On January 8, 2018, the Federal Circuit issued a divided en banc opinion in Wi-Fi One, LLC v. Broadcom Corp., No. 2015-1944, holding that the parties to an inter partes review (“IPR”) proceeding may appeal determinations from the Patent Trial and Appeal Board (the “Board”) on whether the IPR petition was timely filed under 35 U.S.C. § 315(b). The en banc decision narrowly interprets the issues that are “nonappealable” under 35 U.S.C. § 314(d). The court’s decision thus opens the door to more extensive appellate review of the Board’s institution decisions and, in the long term, will likely increase the costs associated with IPR proceedings.
Wi-Fi One involved two provisions governing IPR proceedings: § 314(d) and § 315(b). Under § 315(b), “an inter partes review may not be instituted if the petition requesting the proceeding is filed more than one year after the date on which the petitioner, real party in interest, or privy of the petitioner is served with a complaint alleging infringement of the patent.” Under § 314(d), “[t]he determination…whether to institute an inter partes review under this section shall be final and nonappealable.”
In Achates Reference Publishing, Inc. v. Apple Inc., 803 F.3d 652 (Fed. Cir. 2015), the Federal Circuit held that the Board’s determination that a petition was timely under § 315(b) was part of the institution decision and therefore nonappealable. The Achates court noted that this remained true “even if such assessment [was] reconsidered during the merits phase of the proceedings and restated as part of the Board’s final written decision.”
Following Achates, the Supreme Court issued its decision in Cuozzo Speed Technologies, LLC v. Lee, 136 S. Ct. 2131 (2016). In Cuozzo, the Court held that § 314(d) precluded Federal Circuit review of institution decisions where “the grounds for attacking the decision to institute inter partes review consist[ed] of questions that [were] closely tied to the application and interpretation of statutes related to the Patent Office’s decision to initiate inter partes review.” Id. at 2141. The Supreme Court, however, noted that the Federal Circuit may still be able to review institution decisions that were “contrary to constitutional right,” “in excess of statutory jurisdiction,” or “arbitrary [and] capricious.” Id. at 2142.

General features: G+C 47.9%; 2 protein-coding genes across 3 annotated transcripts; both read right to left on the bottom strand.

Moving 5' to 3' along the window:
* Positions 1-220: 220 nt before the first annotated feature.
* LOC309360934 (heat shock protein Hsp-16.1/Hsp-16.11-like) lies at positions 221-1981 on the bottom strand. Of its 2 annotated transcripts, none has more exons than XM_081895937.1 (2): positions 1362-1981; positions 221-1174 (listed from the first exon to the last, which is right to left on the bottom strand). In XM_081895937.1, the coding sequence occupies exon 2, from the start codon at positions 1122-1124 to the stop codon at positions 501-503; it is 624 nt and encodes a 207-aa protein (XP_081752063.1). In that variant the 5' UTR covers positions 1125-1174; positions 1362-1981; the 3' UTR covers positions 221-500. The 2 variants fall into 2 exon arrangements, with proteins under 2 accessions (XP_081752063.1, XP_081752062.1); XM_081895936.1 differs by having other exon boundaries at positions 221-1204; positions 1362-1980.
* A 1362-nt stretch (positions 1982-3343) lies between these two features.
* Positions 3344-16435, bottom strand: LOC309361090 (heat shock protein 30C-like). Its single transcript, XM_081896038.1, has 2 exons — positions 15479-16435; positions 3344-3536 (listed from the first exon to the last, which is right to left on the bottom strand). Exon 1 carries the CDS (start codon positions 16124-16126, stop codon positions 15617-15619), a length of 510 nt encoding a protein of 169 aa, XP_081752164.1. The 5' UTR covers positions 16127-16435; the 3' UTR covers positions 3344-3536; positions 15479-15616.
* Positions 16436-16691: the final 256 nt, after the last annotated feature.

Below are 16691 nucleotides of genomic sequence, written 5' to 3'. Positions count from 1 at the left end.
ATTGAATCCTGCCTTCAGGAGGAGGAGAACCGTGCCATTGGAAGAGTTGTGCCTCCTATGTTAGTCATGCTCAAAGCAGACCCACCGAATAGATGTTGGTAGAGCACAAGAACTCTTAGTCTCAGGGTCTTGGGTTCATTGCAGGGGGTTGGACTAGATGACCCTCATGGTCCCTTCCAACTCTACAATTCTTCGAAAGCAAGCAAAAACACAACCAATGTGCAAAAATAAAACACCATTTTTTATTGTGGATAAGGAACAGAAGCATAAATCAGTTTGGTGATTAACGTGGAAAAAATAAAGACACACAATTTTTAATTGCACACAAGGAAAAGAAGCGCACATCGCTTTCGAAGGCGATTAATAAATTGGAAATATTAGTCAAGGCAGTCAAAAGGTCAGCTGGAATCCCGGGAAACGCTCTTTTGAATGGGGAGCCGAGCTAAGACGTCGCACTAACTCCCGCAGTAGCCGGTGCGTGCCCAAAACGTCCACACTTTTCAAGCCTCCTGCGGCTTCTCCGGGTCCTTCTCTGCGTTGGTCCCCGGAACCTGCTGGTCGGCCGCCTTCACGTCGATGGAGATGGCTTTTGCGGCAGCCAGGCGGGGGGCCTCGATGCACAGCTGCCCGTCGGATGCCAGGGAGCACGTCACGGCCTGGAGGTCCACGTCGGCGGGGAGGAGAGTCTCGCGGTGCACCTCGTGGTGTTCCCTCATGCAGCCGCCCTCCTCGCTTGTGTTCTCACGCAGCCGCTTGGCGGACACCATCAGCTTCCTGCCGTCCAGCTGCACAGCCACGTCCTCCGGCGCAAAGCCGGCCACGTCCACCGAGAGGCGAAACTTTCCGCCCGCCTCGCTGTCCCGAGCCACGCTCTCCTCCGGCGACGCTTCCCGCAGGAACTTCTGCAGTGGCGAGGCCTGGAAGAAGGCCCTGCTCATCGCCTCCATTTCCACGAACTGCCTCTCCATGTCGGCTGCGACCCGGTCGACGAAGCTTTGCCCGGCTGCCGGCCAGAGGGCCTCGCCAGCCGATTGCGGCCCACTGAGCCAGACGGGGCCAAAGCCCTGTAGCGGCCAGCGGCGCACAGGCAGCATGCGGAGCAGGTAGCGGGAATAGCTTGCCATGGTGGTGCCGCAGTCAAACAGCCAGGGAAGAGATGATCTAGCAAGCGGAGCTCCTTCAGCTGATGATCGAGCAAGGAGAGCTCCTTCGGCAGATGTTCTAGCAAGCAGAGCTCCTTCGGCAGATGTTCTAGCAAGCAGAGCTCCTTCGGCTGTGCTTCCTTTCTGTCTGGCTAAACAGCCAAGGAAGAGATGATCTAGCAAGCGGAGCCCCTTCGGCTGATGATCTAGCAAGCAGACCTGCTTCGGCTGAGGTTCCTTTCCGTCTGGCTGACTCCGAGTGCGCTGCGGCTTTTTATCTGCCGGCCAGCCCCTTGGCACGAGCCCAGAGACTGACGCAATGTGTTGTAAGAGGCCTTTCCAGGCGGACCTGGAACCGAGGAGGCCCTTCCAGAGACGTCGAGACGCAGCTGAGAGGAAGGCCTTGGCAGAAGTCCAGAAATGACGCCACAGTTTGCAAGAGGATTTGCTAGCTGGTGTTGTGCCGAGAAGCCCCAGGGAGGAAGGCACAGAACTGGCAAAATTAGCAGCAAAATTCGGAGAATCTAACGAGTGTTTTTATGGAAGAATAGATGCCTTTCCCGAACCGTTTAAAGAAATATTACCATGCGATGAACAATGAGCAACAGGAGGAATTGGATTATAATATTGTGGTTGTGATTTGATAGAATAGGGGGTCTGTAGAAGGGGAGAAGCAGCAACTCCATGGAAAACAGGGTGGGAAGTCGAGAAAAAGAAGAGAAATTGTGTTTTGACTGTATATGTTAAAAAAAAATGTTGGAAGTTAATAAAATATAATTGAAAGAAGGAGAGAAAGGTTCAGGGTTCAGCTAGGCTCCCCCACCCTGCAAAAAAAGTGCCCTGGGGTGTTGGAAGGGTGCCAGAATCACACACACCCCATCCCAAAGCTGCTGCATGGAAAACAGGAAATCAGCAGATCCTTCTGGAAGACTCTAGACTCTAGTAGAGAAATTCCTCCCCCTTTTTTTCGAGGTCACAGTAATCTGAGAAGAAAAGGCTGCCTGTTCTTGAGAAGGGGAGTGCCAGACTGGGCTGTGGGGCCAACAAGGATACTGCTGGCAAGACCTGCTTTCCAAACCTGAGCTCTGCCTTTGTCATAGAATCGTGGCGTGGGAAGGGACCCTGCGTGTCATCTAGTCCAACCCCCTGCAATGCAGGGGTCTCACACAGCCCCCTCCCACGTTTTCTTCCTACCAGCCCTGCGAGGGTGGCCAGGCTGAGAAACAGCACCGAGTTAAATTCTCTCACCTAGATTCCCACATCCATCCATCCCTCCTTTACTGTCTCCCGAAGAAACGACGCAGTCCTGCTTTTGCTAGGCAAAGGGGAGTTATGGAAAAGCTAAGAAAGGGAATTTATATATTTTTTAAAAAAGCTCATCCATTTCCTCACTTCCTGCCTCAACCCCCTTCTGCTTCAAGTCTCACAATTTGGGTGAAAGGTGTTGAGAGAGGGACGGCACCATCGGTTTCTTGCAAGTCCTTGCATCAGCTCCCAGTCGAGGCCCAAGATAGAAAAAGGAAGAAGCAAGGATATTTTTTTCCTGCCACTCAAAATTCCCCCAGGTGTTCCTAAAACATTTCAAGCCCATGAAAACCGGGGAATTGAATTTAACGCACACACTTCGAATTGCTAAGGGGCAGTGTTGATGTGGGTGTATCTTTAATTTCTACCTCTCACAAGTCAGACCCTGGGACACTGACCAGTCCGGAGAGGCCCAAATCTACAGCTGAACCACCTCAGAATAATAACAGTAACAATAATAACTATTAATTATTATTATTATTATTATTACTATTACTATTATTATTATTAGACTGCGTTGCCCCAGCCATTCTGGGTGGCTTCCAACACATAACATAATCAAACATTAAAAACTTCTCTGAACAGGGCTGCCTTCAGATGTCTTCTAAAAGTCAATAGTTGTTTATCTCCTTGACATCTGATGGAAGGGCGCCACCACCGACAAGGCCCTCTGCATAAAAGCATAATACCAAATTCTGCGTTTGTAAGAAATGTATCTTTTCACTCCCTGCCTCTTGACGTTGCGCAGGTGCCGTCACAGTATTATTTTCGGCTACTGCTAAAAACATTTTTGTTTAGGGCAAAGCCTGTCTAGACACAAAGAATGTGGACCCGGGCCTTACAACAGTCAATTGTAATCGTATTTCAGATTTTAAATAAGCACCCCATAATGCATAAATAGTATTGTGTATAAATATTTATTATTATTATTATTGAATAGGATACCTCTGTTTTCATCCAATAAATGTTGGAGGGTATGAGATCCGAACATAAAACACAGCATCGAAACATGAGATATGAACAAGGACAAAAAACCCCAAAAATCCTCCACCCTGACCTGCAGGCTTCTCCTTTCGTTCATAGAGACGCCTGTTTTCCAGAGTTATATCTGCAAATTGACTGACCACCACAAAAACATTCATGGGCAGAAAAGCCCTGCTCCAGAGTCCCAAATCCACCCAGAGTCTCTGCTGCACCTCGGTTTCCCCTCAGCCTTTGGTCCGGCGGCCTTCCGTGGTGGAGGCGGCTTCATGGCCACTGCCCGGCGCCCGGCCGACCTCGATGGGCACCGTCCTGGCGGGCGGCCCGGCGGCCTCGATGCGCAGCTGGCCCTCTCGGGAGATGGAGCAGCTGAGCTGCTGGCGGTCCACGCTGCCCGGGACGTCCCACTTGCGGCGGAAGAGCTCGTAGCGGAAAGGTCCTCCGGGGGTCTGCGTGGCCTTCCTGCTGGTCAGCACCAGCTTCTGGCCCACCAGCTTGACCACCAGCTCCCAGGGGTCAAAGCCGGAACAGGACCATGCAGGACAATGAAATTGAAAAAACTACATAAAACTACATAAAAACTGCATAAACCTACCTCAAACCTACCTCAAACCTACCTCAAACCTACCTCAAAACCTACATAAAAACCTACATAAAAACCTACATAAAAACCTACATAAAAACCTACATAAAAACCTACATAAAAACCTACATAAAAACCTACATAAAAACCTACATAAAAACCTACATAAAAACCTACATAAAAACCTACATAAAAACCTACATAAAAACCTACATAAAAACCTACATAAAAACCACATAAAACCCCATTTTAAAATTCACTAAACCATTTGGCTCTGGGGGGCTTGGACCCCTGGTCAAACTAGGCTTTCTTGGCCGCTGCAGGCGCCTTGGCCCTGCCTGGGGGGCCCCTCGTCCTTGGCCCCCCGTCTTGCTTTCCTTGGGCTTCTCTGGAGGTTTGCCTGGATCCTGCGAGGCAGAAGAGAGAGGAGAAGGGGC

In Wi-Fi One, Broadcom had filed a petition seeking inter partes review in 2013. The patent owner, Wi-Fi One, opposed institution, arguing the petition was untimely under § 315(b). In particular, Wi-Fi One argued that Broadcom was in “privity” with third parties sued under the patent more than one year before the petition was filed. The Board disagreed, instituted inter partes review, and ultimately found all challenged claims of Wi-Fi One’s patent invalid.
On appeal, Wi-Fi One again argued that Broadcom’s petition was time-barred. Wi-Fi One asserted that following Cuozzo the only nonappealable issues under § 314(d) were those dealing with the Board’s “substantive patentability determinations.” Wi-Fi One argued that the Board’s timeliness decision did not concern a substantive patentability determination, but rather was a jurisdictional issue that could be reviewed to determine whether the Board acted in excess of its statutory jurisdiction. As such, Wi-Fi One argued that the timeliness determination was precisely the type of issue that was appealable under the exceptions outlined in Cuozzo.